I avoided talking to them in their office because it could be difficult to break the conversation and get away. This worked and kept things from progressing into a bigger problem.
Another way to minimize toxic people is to keep to the facts. I had a supervisor who was higher on the toxic scale and made my time miserable. Avoiding this person wasn’t an option. So I had to keep things brief and just stick to the facts and keep records of all decisions and results.
My goal was to avoid giving longer explanations than necessary so they couldn’t find ways to misrepresent the information I provided. I would provide opinions and information that provided the foundation for my opinions to keep debates at a minimum.
I learned to not fall into arguments or start arguments by setting boundaries in what I would and wouldn’t talk about. If it was something specific to my job then I would keep it simple, if it wasn’t then I would defer them to someone more knowledgeable in that topic.
If I wanted to end a conversation I would answer questions completely but briefly then not say anything else. They would get bored because I wouldn’t provide fuel to their toxicity and I was able to leave the discussion.
How to deal with toxic relatives
If the toxic person in your life isn’t a coworker but a relative or someone in your community then consider distancing as mentioned above. If you can’t create a physical distance then a contact distance. Keeping contact to a minimum can help decrease their toxic influences.
These are the people we can’t or don’t want to completely cut out of our lives but putting some distance between us and them can make life easier for us. We should keep in mind that we don’t owe them pieces of ourselves.
We don’t have to provide explanations or justifications for what we do or don’t do. When we feel their toxic pull we can resist it using this mentality.
If experiences with a toxic relative become a hindrance to our lives then it might be time to cut them out. Relatives can have a unique ability to be toxic in that they have an opportunity to know who we are for a longer amount of time compared to coworkers or friends.
They know what topics to push and how to push us into getting what they want regardless of how it affects us.
Sometimes we think we have obligations to our relatives (excluding young children) because of our relationships. But why? What makes a toxic relative different than a toxic coworker?
I don’t think they have a difference. This is something we should remember when dealing with toxic relatives.
We may have to interact with toxic relatives for any number of reasons. If we get caught in this situation then it would be best for us to separate ourselves on an emotional level. Like dealing with a toxic supervisor, we keep discussions simple and impersonal.
We stick to the facts and don’t provide fuel to their toxicity. We have to remain calm and in control, because our actions can have effects to other non-toxic relatives. They could be the ones targeted next or have to clean up messes from the fights between relatives.
Like the toxic coworkers, distancing ourselves from toxic relatives sends a message to the toxic relative and to ourselves. It’s a message that we won’t have our goals and aspirations derailed by someone who finds joy in being miserable.
Most importantly, cutting toxic people out sends a key message to yourself. You’re saying: “I have value.” You’re prioritizing your happiness over someone else’s dysfunction. Once you recognize how toxic people can erode this basic sense of self-worth, it becomes harder and harder to allow them in your life.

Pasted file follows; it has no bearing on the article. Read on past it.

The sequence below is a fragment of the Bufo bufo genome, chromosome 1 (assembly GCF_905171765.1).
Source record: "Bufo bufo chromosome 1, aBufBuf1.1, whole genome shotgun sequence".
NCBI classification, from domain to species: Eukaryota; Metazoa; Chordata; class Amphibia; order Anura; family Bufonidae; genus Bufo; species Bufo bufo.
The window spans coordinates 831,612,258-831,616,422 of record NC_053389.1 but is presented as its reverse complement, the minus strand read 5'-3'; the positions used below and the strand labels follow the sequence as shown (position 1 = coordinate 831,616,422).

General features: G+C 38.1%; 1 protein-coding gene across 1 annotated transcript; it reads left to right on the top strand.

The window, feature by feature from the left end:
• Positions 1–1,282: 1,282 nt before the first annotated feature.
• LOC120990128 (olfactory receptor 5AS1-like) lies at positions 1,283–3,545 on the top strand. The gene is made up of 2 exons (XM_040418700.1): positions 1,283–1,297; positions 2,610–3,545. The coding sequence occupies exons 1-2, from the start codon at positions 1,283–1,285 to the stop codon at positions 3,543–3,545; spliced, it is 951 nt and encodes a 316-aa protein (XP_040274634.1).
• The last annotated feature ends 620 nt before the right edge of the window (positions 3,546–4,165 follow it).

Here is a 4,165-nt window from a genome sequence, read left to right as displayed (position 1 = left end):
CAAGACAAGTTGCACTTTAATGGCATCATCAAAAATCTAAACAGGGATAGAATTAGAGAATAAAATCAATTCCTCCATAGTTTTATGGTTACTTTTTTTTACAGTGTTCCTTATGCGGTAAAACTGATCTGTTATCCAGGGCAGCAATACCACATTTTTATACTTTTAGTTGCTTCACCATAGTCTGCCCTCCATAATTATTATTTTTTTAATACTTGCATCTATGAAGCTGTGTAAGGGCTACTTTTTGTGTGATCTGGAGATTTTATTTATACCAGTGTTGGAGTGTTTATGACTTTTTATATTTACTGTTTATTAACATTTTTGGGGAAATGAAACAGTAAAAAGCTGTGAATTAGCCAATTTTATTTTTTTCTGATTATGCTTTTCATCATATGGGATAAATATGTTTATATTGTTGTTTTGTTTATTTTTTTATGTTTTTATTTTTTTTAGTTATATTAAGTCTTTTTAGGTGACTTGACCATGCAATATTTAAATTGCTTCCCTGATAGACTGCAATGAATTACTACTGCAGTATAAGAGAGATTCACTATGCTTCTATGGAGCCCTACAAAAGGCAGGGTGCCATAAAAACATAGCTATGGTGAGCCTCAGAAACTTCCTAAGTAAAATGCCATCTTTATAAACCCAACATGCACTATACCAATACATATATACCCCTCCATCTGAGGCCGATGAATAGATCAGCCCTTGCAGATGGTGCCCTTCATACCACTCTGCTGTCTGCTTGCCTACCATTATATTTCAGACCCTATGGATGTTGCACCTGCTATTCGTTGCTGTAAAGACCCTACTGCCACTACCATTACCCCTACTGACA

Looking at ourselves
There are a few proactive things we can do to prevent ourselves from becoming toxicity targets.
Controlling our reactions
By controlling our reactions we can control the feedback toxic people receive. When people try to pass the blame on us or put us in a situation that’s beneficial to them and negative to us, it’s up to us to not overreact and feed their toxicity.
These are the people that enjoy being miserable and we don’t want to be miserable with them. Try not to be preoccupied with what they will do and keep a focus on what you have to do.
Trust your instincts
“When people show you who they are, believe them.” – Maya Angelou
If something is telling you that something isn’t right, it might not be right. People will show you who they are; sometimes we choose not to believe what we see. If you have a feeling that someone is toxic, they probably are. This makes it easier and faster for us to identify toxic people.
Don’t make toxic behavior become normal
If we have toxic relatives or coworkers then we have the power to not make this a normal occurrence in our lives. We have control over most but not all of our environments. If a toxic person is in our environment and we have the power to remove them from it, then this is the right thing to do. Letting toxic people in our environments is like letting a pest get into our homes. Once a pest gets in, it’s hard to get them out.
Don’t be a target
Toxic people feed off people that fall for their manipulations. We should look at ourselves to see if we have traits that make us targets of manipulations.
These traits can be obvious unhappiness, a lack of confidence, insecurities displayed in our actions, or a lack of self-confidence. These traits feed off negativity and can be attractive to people who enjoy being negative.
Dealing with toxic people is a challenge but not impossible. When we interact with toxic people it’s good to know our role in the situation, to be an active participant and not passive.
We have tools that enable us to identify the manipulators, hypocrites, narcissist, and mercurial toxic people. We have the skill to control or manage situations including avoiding and distancing ourselves as necessary.
Now that we know how to spot and react to toxic people, let me know your experiences dealing with them and how you plan to change your role in the situation.